gradually--can shift with frightening speed, in some cases in a matter of
years. As this graph shows, one such jump occurred about 12,000 years ago, as
the last glacial period (the Pleistocene) was giving way to our current warm
"interglacial" period (the Holocene). Suddenly, possibly in less than five
years, average temperatures, which were slightly cooler than today's, plunged
by about 27°F, returning the world to near-glacial conditions. (As the
graph indicates, calcium levels tend to go up and snow accumulation down with
temperature, which is estimated by comparing the ratio of oxygen isotopes in
water--see "Temperature" in core at left.) The Younger Dryas, as this freak period is
known, lasted about 1,300 years before it returned--just as abruptly--to the
temperatures typical of the period immediately preceding it.
Data in graph taken from:
Alley, R.B., Meese, D., Shuman, C.A., Gow, A.J., Taylor, K., Ram, M.,
Waddington, E.D. and Mayewski, P.A., 1993, Abrupt increase in Greenland snow
accumulation at the end of the Younger Dryas event, Nature 362,
Grootes, P.M., Stuiver, M., White, J.W.C., Johnsen, S. and Jouzel, J.,
1993, Comparison of oxygen isotope records from the GISP2 and GRIP Greenland
ice cores, Nature 336, 552-554.
Mayewski, P.A., Meeker, L.D., Whitlow,S., Twickler, M.S., Morrison, M.C.,
Grootes, P.M., Bond, G.C., Alley, R.B., Meese, D.A., Gow, A.J., Taylor, K.C.,
Ram, M. and Wumkes, M., 1994, Changes in atmospheric circulation and ocean ice
cover over the North Atlantic during the last 41,000 years, Science 263,
Mayewski, P.A., Meeker, L.D., Twickler, M.S., Whitlow, S.I., Yang, Q. and Prentice,
M., in press, 1997, Major Features and forcing of a high latitude Northern Hemisphere
atmospheric circulation over the last 110,000 years, Journal of Geophysical Research.
Temperature has yo-yoed over the ages as wildly as it does through any single
year. Like natural thermometers, ice cores have recorded these fluctuations,
which scientists can "read" by examining isotopes of oxygen and hydrogen in
water trapped in the ice. These isotopes come in two forms--"light" and
"heavy." Light isotopes have regular hydrogen and oxygen, while heavy isotopes
have either hydrogen with an extra neutron or oxygen with one or two additional
neutrons. Since heavy isotopes precipitate out of the atmosphere more quickly
than light ones, scientists can measure the ratio between the two isotopes to
estimate the temperature at any given time. The data in this graph,
gleaned from a core drilled in central Greenland, shows how temperatures have
risen by more than 20°C (36°F) since the height of the Ice Age 25,000 years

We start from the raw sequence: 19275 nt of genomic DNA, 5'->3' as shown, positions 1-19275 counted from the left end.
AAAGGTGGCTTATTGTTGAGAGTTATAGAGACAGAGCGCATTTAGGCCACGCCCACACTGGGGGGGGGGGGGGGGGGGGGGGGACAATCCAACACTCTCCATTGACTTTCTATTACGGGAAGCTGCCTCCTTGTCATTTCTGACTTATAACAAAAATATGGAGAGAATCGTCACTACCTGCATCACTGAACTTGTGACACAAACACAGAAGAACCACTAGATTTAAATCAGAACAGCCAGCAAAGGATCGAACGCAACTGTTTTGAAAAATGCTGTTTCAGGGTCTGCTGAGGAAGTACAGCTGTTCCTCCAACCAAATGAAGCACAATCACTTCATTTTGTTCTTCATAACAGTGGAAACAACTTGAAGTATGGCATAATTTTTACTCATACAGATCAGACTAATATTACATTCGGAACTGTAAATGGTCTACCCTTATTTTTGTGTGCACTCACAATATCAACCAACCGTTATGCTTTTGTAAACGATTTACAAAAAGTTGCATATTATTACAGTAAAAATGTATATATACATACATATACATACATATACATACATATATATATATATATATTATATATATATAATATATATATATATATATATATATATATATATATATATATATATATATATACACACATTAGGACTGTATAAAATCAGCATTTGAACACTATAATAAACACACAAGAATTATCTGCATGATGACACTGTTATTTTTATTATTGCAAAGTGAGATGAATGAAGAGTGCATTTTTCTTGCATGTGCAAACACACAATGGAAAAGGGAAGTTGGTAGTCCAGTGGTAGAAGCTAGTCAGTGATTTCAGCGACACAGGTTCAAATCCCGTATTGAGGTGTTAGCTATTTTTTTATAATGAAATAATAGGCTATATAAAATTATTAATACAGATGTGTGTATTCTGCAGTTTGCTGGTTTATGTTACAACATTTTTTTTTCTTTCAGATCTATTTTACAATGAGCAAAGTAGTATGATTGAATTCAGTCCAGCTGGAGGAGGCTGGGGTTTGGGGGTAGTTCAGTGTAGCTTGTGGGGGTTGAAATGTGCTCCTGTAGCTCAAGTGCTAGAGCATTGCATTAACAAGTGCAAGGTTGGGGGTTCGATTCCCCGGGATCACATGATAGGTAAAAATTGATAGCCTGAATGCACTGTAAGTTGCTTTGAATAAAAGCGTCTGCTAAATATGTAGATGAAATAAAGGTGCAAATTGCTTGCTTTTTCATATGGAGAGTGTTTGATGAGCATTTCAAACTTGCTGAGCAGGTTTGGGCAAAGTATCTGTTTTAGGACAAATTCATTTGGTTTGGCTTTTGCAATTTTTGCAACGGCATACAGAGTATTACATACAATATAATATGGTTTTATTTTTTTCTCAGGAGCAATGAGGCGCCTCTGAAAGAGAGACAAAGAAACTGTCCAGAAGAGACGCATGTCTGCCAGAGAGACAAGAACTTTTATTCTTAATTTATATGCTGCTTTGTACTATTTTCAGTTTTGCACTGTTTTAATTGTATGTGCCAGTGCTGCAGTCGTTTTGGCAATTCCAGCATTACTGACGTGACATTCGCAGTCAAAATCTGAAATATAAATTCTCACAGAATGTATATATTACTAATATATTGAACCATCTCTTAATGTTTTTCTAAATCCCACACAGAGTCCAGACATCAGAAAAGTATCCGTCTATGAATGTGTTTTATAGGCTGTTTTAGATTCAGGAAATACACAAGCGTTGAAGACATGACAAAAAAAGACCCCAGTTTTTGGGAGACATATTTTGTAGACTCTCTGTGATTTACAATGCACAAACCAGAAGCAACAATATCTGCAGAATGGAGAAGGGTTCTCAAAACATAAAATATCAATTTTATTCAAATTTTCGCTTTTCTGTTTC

Graph modified from:
Cuffey, K.M., Clow, G.D., Alley, R.B., Stuiver, M., Waddington, E.D. and
Saltus, R.W., 1995, Large Arctic-temperature change at the Wisconsin-Holocene
transition, Science 270, 455-458.
Approximately 73,000 years ago, an Indonesian volcano known as Toba erupted
with enough force to send more than 600 cubic miles of volcanic material into
the atmosphere. Detected on this graph, which displays volcanic sulfate
levels between 20,000 and 110,000 years ago, Toba was the largest eruption of the past
500,000 years. (The seemingly larger spike at about 53,000 years ago involved a series of
smaller eruptions on Iceland, which is far closer than Toba is to Greenland,
where this core was taken.) Such violent, so-called caldera eruptions can
drastically alter global climate, by spewing so much ash and sulfur compounds
into the atmosphere as to block sunlight and lower temperatures worldwide. Ice
cores offer scientists the best means available to learn how past eruptions
have affected climate--and thus to predict the impact that future ones might
have. If an eruption on the order of Toba, which climatologists believe may
have led to as much as several centuries of cold climatic conditions, were to
occur today, it could seriously disrupt life on Earth.
Graph modified from:
Zielinski, G.A., P.A. Mayewski, L.D. Meeker, S. Whitlow, and M. Twickler,
1996a, A 110,000-year record of explosive volcanism from the GISP2 (Greenland)
ice core, Quaternary Research, 45, 109-118.
Many scientists fear that rising levels of so-called "greenhouse gases" from
the burning of fossil fuels and other human activities will cause global
warming, with potentially grave consequences for human agriculture and society.
One of the clearest signs that elevated levels of greenhouse gases can result
in warming comes from an ice core taken near the Russian Vostok station in
Antarctica. This graph tracks temperature and atmospheric levels of carbon
dioxide (CO2) and methane (CH4) from the present back to
about 160,000 years ago. (This represents about 11,350 feet of ice
accumulation.) The graph clearly shows how a rise in gases will mean a rise in
global temperature (though whether rising gases trigger rising temperatures, or
vice versa, remains unknown). Also note that (though the graph, which has data up to two
decades old, does not show this), at about 360 parts per million,
the amount of CO2 in the atmosphere today far exceeds levels at any
time in the past 160,000 years--indeed, in the past few million years. For
those worried about global warming, this is a sobering statistic.
Graph data taken from:
> the debate
> carbon diet
> stories in ice
Barnola, J. M., D. Raynaud, Y. S. Korotkevich and C. Lorius, 1987, Vostok
ice core provides 160,000-year record of atmospheric CO2, Nature, 329,
Chappellaz, J., J.-M. Barnola, D. Raynaud, Y. S. Korotkevich and C.
Lorius, 1990, Atmospheric CH4 record over the last climatic cycle revealed by
the Vostok ice core, Nature, 345, 127-131.
Jouzel, J., C. Lorius, J. R. Petit, C. Genthon, N. I. Barkov, V. M.
Kotlyakov and V. M. Petrov, 1987, Vostok ice core: a continuous isotope
temperature record over the last climatic cycle (160,000 years), Nature,
Lorius, C., J. Jouzel, C. Ritz, L. Merlivat, N. E. Barkov and Y. S.
Korotkevich, A., 1985, 150,000-year climatic record from Antarctic ice,
Nature, 316, 591-595.
> beyond fossil fuels
> water world
> program excerpt
New Content Copyright ©2000 PBS Online and WGBH/NOVA/FRONTLINE